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House of Ruth Shelter Draws Ire of Northeast Residents

On a recent Thursday afternoon, Renée Parker sat huddled under an enormous elm tree in front of the Sherwood Recreation Center at 10th and G streets Northeast, her eyes bloodshot, a few possessions at her side.

Parker, who is addicted to crack cocaine, was waiting to be admitted to the House of Ruth, an emergency shelter for homeless women that stands just across the street from the rec center. It would be her first night back at the shelter, she said, that helped her to get her life back together when she was a resident there for a month and a half in the late 1990s.

But while House of Ruth offers women like Parker a chance “to restructure [their] lives,” not everybody in the neighborhood is pleased with its impact on the surrounding area, which in addition to the rec center includes the soon-to-be reopened Prospect Learning Center, a school for children with special education needs.

Several residents say the shelter has long been a source of concern, with some of the women — all of whom must leave the premises from 9 a.m. to about 4:30 p.m. each day — alleged to have participated in everything from loitering in neighbors’ yards and public drinking to prostitution.

“I do have a concern that you have a homeless shelter next to a newly opened residential facility that is next to a school,” said Drew Ronneberg, who said that by 7 a.m. most mornings the women could be heard shouting obscenities at one another.

Resident Charles Hudman said he frequently sees “groups of them sitting along people’s walls,” including his own, with “bags of alcohol.” Just the other day, he said, one House of Ruth resident threw a plate of food onto the sidewalk in front of his neighbor’s house.

In the past, Hudman alleged, House of Ruth residents have been involved in a variety of illicit activities in the area around the shelter. For a time, a woman from the House of Ruth stood on the corner of 11th and G streets Northeast and was believed to be involved in prostitution, he said.

“There’s no reason for these ladies to be wandering the neighborhood,” said Hudman. “Our neighborhood is not a park.”

But House of Ruth Executive Director Christel Nichols took issue with some of the alleged activities of the women staying at the shelter, asserting that the staff tours the neighborhood three to four times a day to ensure against any loitering or other more unseemly behavior on the part of its residents.

Instead, Nichols said that “a whole bunch of people up on H Street that don’t have anything to do with the House of Ruth” could be responsible for much of the alleged activity.

“We really want to be very good neighbors,” she said, adding that shelter officials have had discussions with its residents about the inappropriateness of loitering in the neighborhood.

As a first step toward that goal, Nichols convened a public meeting in late April, a move required annually by the Board of Zoning Adjustment order granting its variance, but which has not actually occurred in the 10 years since Nichols took over as executive director.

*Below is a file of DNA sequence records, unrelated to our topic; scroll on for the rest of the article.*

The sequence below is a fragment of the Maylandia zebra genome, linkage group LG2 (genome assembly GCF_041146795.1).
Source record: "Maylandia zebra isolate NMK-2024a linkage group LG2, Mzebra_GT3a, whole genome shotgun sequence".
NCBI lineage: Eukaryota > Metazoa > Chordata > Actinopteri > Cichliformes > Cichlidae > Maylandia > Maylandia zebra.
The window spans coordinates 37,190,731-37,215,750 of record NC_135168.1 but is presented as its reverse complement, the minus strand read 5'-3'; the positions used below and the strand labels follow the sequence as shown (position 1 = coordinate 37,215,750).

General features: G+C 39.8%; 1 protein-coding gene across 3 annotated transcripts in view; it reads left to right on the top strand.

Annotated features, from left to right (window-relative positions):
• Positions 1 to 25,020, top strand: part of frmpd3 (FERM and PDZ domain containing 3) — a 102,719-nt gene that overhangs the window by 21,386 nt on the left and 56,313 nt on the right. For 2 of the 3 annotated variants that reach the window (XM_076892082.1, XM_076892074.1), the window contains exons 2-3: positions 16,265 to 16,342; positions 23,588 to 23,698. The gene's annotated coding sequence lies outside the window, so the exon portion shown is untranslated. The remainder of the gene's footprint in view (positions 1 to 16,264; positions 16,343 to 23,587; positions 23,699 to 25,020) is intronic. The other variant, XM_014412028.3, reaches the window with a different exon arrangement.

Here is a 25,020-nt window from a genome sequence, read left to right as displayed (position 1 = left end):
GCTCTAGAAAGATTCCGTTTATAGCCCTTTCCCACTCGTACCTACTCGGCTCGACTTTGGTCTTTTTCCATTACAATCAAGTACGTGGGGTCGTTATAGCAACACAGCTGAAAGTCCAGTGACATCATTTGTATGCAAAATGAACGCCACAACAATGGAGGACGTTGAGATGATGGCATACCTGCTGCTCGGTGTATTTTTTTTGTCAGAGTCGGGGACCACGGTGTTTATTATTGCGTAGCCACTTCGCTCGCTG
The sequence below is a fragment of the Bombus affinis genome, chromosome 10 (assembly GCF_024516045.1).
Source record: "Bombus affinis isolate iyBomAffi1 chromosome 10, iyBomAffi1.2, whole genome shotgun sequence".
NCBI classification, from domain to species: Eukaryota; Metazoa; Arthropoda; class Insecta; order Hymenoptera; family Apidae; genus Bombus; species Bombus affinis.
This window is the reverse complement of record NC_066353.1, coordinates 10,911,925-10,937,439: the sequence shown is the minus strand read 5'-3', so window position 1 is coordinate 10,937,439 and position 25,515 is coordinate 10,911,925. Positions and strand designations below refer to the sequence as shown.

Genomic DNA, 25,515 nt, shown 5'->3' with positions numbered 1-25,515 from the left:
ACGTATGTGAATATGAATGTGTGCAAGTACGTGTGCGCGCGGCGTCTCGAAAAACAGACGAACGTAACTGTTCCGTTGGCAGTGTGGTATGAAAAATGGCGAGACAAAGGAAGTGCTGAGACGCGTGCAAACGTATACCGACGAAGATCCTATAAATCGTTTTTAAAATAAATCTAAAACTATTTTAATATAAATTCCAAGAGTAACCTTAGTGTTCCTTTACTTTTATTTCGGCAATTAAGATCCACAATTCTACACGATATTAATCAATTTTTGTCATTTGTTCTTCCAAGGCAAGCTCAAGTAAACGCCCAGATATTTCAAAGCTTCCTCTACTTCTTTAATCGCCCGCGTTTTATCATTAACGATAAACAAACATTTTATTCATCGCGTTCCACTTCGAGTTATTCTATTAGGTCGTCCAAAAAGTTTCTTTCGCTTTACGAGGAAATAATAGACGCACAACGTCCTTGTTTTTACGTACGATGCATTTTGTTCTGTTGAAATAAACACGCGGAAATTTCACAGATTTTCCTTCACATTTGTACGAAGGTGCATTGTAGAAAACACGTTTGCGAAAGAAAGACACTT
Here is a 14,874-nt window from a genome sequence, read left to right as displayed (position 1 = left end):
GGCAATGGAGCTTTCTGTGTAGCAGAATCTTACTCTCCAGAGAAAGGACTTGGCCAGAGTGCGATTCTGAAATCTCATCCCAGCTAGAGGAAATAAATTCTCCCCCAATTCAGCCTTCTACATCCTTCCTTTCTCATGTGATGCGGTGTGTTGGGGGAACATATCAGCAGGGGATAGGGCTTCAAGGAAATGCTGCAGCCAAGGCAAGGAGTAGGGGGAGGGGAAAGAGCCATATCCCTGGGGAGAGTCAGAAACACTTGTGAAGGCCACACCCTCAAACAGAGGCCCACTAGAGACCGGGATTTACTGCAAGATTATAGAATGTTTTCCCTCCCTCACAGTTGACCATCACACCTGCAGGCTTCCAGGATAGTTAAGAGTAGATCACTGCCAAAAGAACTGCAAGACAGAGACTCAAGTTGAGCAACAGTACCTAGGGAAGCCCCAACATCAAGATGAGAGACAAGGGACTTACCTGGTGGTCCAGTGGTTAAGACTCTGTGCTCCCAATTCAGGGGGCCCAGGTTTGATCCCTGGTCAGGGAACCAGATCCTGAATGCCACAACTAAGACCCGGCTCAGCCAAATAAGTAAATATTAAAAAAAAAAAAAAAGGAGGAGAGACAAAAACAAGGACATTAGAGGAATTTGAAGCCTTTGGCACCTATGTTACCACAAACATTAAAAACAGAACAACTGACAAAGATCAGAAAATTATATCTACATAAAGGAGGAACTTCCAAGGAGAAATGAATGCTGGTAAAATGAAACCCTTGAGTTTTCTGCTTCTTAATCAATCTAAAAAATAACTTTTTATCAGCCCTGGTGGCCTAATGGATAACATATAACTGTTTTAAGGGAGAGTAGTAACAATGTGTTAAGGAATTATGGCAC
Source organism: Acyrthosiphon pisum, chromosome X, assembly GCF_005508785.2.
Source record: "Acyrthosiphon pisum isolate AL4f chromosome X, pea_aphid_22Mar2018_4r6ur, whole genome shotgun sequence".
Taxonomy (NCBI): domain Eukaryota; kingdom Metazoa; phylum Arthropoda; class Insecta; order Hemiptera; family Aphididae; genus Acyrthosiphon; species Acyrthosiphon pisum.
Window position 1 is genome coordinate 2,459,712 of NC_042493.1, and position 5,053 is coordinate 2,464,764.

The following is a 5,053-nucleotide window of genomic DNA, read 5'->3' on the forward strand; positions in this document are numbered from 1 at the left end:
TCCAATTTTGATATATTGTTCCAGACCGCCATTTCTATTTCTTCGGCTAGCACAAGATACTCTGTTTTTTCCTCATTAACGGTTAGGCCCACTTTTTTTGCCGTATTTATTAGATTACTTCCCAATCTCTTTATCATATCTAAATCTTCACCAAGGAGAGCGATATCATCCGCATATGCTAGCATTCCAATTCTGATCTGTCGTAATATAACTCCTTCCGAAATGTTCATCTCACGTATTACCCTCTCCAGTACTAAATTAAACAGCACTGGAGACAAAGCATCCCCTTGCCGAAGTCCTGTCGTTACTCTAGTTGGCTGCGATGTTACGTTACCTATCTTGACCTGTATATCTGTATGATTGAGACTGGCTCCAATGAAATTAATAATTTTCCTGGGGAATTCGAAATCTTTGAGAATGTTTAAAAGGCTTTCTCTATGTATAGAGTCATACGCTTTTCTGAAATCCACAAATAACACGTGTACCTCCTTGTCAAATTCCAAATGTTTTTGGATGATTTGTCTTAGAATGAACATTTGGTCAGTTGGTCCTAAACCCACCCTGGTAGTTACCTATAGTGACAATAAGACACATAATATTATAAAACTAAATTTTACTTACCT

“I never saw the order,” she said.

The meeting, which was called on short notice and attended by only a handful of residents, came on the heels of a letter sent to Nichols by Advisory Neighborhood Commission 6A Chairman Joe Fengler, in which he expressed “concerns about the adverse impact of the House of Ruth … on the immediate area surrounding the facility” and cited a variety of suspected violations by House of Ruth residents ranging from prostitution to drug use.

Officials from the Metropolitan Police Department were not available for comment.

House of Ruth, which houses 64 women at that location, has operated out of the old Madison School building since 1978. It is one of 11 facilities run by House of Ruth in the District. The nonprofit pays no fees for use of the facility and receives $371,000 in annual operating funds from the District through the Community Partnership for the Prevention of Homelessness, which contracts with the city to administrate homeless services.

Cornell Chappelle, chief of program operations for the partnership, questioned accusations by some residents that the shelter was responsible for some of the undesirable activity in the neighborhood.

“How do you know who lives there and who don’t live there?” he asked. While Chappelle asserted that if residents of the shelter committed a violation they could receive a warning letter and eventually even expulsion, he conceded that unless the alleged activity was taking place on shelter premises it would be difficult to expel a resident.

“Is she denied shelter because she is a prostitute? Not necessarily,” he said.

And not all neighbors in the area believe the shelter to be problematic. One resident, who requested anonymity, said the situation with the House of Ruth had actually improved over the past half-dozen years, but as income levels in the neighborhood had risen, tolerance for any untoward behavior had decreased.

“This area seems to have more than its share of social service facilities, halfway houses and shelters, in addition to the normal crime of a city. That adds to the frustration,” the resident said.

Late last month the ANC’s Economic Development and Zoning Committee passed a resolution requesting that the House of Ruth conform to conditions set out in the BZA order, which stipulate that there be an ongoing liaison with the local ANC and community members, including the convention of a public meeting at least once a year. The committee also recommended that a neighborhood advisory council be set up to address community concerns.

The full ANC 6A is expected to approve the recommendation at its meeting Thursday.

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